Pseudomonas aeruginosa is an opportunistic pathogen resistant to many antibiotics, able to form biofilm and causes serious nosocomial infections. Among anti-Pseudomonas light-based approaches, the recent antimicrobial Blue Light (aBL) treatment seems very promising. The aim of this study was to evaluate the efficiency of blue light in inhibiting and/or eradicating P. aeruginosa biofilm. Light at 410 nm has been identified as successful in inhibiting biofilm formation not only of the model strain PAO1, but also of CAUTI (catheter-associated urinary tract infection) isolates characterized by their ability to form biofilm. Results of this work on 410 nm light also demonstrated that: i) at the lowest tested radiant exposure (75 J cm−2) prevents matrix formation; ii) higher radiant exposures (225 and 450 J cm−2) light impairs the cellular components of biofilm, adherent and planktonic ones; iii) light eradicates with a good rate young and older biofilms in a light dose dependent manner; iv) it is also efficient in inactivating catalase A, a virulence factor playing an important role in pathogenic mechanisms. Light at 455 nm, even if at a lower extent than 410 nm, showed a certain anti-Pseudomonas activity. Furthermore, light at 410 nm caused detrimental effects on enzyme activity of β-galactosidase and catalase A, and changes on plasmid DNA conformation and ortho-nitrophenyl-β-D-galactopyranoside structure. This study supports the potential of blue light for anti-infective and disinfection applications.

Effect of blue light at 410 and 455 nm on Pseudomonas aeruginosa biofilm

Martegani E.;Bolognese F.;Orlandi V. T.
2020-01-01

Abstract

Pseudomonas aeruginosa is an opportunistic pathogen resistant to many antibiotics, able to form biofilm and causes serious nosocomial infections. Among anti-Pseudomonas light-based approaches, the recent antimicrobial Blue Light (aBL) treatment seems very promising. The aim of this study was to evaluate the efficiency of blue light in inhibiting and/or eradicating P. aeruginosa biofilm. Light at 410 nm has been identified as successful in inhibiting biofilm formation not only of the model strain PAO1, but also of CAUTI (catheter-associated urinary tract infection) isolates characterized by their ability to form biofilm. Results of this work on 410 nm light also demonstrated that: i) at the lowest tested radiant exposure (75 J cm−2) prevents matrix formation; ii) higher radiant exposures (225 and 450 J cm−2) light impairs the cellular components of biofilm, adherent and planktonic ones; iii) light eradicates with a good rate young and older biofilms in a light dose dependent manner; iv) it is also efficient in inactivating catalase A, a virulence factor playing an important role in pathogenic mechanisms. Light at 455 nm, even if at a lower extent than 410 nm, showed a certain anti-Pseudomonas activity. Furthermore, light at 410 nm caused detrimental effects on enzyme activity of β-galactosidase and catalase A, and changes on plasmid DNA conformation and ortho-nitrophenyl-β-D-galactopyranoside structure. This study supports the potential of blue light for anti-infective and disinfection applications.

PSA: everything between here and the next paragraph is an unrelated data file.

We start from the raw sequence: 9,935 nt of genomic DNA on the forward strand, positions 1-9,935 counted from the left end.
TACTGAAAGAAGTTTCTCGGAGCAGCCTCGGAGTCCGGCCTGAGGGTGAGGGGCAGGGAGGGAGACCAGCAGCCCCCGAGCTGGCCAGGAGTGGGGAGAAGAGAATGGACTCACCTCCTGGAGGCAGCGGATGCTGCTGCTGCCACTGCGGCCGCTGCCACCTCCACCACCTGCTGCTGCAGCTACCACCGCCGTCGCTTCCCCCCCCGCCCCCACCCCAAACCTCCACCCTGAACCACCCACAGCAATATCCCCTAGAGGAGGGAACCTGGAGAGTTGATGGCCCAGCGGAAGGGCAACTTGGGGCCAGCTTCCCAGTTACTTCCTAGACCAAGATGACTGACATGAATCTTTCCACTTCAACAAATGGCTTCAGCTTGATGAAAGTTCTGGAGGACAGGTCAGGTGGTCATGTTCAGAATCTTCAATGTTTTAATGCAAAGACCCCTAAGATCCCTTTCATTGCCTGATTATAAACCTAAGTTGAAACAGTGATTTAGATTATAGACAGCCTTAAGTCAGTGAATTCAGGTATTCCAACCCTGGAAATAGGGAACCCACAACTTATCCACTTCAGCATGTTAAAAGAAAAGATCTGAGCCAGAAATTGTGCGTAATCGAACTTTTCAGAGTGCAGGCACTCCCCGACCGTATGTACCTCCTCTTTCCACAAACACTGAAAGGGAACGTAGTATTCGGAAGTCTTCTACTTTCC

Antimicrobial blue light; Phototherapy; Pseudomonas aeruginosa, blue light, biofilm; Biofilms; Catalase; DNA Damage; Humans; Plasmids; Pseudomonas aeruginosa; Recombinant Proteins; Urinary Tract Infections; Light
Martegani, E.; Bolognese, F.; Trivellin, N.; Orlandi, V. T.
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Utilizza questo identificativo per citare o creare un link a questo documento: https://hdl.handle.net/11383/2095124
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